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How an inert gas wreaks havoc on Apple phones & watches
Apple products began to malfunction at a hospital near Chicago earlier this month, shortly after an MRI machine was installed, an IT worker described on Reddit.
According to Erik Wooldridge, a Systems Specialist at Morris Hospital, reports began flooding in that “iPads, iPhones, and Apple Watches were all completely disabled” after medical staff started testing the new equipment.
While Wooldridge initially suspected the MRI scanner, which uses strong magnetic fields and radio waves to generate images of humans’ internal organs, the issue did not appear to affect Android devices or other medical devices, ruling out the possibility of an inadvertent electromagnetic pulse.
“It doesn’t surprise me that a massive, powerful, super-conducting electromagnet is capable of doing this. What surprises me is that it is only effecting [sic] Apple products,” he wrote. “Right now we have about 40 users impacted by this, all of which will be getting shiny new devices tonight.”
After contacting the MRI’s manufacturer, Wooldridge says he was informed that helium, used to cool the device’s super-conducting magnets, was to blame.
Wooldridge followed up by reaching out to fellow system admins on Reddit to see whether the explanation sounded feasible.
“We’re being told that the issue was caused by the helium and how it interacts with the microelectronics. u/captaincool and u/luckyluke193 brought up some great points about helium’s interaction with MEMS [Micro-Electro-Mechanical Systems] devices, but it seems unlikely that there would have been enough helium in the atmosphere to create any significant effects on these devices,” he added.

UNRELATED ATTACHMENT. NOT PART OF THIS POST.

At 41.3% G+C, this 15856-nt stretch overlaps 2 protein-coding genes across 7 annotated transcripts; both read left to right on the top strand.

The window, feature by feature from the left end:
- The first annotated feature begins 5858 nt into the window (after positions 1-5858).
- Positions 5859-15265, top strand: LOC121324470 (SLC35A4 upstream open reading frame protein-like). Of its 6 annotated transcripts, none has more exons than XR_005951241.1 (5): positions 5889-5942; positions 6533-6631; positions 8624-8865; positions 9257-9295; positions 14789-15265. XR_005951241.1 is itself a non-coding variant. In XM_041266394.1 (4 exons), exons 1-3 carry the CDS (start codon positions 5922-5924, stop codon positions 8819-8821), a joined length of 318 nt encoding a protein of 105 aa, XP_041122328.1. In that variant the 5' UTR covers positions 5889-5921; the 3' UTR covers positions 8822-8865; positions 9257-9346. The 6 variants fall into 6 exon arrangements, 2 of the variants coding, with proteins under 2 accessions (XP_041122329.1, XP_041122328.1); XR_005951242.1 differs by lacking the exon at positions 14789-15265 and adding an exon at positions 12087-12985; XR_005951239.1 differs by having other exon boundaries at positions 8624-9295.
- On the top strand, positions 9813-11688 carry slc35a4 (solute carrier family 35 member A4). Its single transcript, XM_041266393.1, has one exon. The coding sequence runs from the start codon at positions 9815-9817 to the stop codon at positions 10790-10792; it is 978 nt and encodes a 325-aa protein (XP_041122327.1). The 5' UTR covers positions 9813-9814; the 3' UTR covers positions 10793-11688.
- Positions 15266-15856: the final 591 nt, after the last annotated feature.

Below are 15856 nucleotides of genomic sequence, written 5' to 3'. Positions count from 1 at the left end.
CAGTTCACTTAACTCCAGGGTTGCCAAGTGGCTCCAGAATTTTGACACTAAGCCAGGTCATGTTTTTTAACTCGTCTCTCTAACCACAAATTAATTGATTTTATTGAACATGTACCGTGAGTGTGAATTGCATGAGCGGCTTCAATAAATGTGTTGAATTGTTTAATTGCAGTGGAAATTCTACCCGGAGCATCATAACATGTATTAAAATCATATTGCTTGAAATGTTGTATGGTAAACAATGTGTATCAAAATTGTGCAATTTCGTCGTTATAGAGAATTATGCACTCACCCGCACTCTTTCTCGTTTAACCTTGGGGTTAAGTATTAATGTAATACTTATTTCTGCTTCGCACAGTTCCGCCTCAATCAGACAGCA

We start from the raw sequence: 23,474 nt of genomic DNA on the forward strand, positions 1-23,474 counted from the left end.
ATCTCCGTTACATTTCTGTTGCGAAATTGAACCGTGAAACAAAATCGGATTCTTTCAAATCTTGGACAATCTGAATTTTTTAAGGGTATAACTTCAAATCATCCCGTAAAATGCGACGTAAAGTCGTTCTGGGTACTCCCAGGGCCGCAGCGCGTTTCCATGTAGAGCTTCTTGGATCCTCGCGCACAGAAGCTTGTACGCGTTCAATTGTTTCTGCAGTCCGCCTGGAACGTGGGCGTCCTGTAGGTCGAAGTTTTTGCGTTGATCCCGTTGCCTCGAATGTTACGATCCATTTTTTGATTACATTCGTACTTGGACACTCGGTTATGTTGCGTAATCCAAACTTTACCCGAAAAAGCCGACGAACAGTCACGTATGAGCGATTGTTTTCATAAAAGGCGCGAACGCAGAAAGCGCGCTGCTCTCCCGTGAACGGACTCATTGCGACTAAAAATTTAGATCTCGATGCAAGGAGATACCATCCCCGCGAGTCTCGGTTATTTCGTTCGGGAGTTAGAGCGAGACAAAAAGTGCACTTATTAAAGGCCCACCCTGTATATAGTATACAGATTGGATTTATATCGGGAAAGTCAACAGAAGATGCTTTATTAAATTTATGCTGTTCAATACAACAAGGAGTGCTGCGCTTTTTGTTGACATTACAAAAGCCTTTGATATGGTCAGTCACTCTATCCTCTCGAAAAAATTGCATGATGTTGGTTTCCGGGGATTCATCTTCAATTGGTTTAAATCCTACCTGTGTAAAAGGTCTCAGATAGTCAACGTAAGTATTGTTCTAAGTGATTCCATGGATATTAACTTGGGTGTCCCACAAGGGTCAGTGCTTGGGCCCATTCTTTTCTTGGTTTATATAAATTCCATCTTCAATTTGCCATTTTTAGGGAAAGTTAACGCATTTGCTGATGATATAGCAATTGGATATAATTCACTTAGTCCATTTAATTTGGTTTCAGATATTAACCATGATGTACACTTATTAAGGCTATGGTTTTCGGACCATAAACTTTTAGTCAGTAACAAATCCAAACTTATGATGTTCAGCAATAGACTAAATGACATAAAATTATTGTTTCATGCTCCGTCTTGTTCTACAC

Skeptical, Wooldridge continued to investigate before finally discovering what was causing the widespread problem.
“I discovered that the helium leakage occurred while the new magnet was being ramped,” he wrote. “Approximately 120 liters of liquid He (helium) were vented over the course of 5 hours. There was a vent in place that was functioning, but there must have been a leak.”
Instead of being vented outside, Wooldridge believes the gas began to spread internally, affecting Apple products throughout the hospital.
“We do not know how much of the 120 liters ended up going outdoors and how much ended up inside,” he stated. “Helium expands about 750 times when it expands from a liquid to a gas, so that’s a lot of helium (90,000 m3 of gaseous He).”
But why Apple products only?
Wooldridge conducted several tests in an attempt to get to the bottom of the dilemma. After pumping helium into a plastic bag containing an iPhone 8+, Wooldridge discovered that the device’s clock began to fail in just a matter of minutes.
According to a blog post from iFixit, a right-to-repair organization, Apple, unlike Android, relies on silicon as opposed to just quartz for their clocks.
The belief is that “helium molecules are small enough to get inside the device, physically stop the clock, and turn your phone temporarily into a paperweight.”
After a thorough investigation, iFixit discovered that Apple also appears to be aware of the issue.
Both the iPhone and Apple Watch user guide state: “Exposing iPhone to environments having high concentrations of industrial chemicals, including near evaporating liquefied gasses such as helium, may damage or impair iPhone functionality.”
Mikael Thalen is a tech and security reporter based in Seattle, covering social media, data breaches, hackers, and more.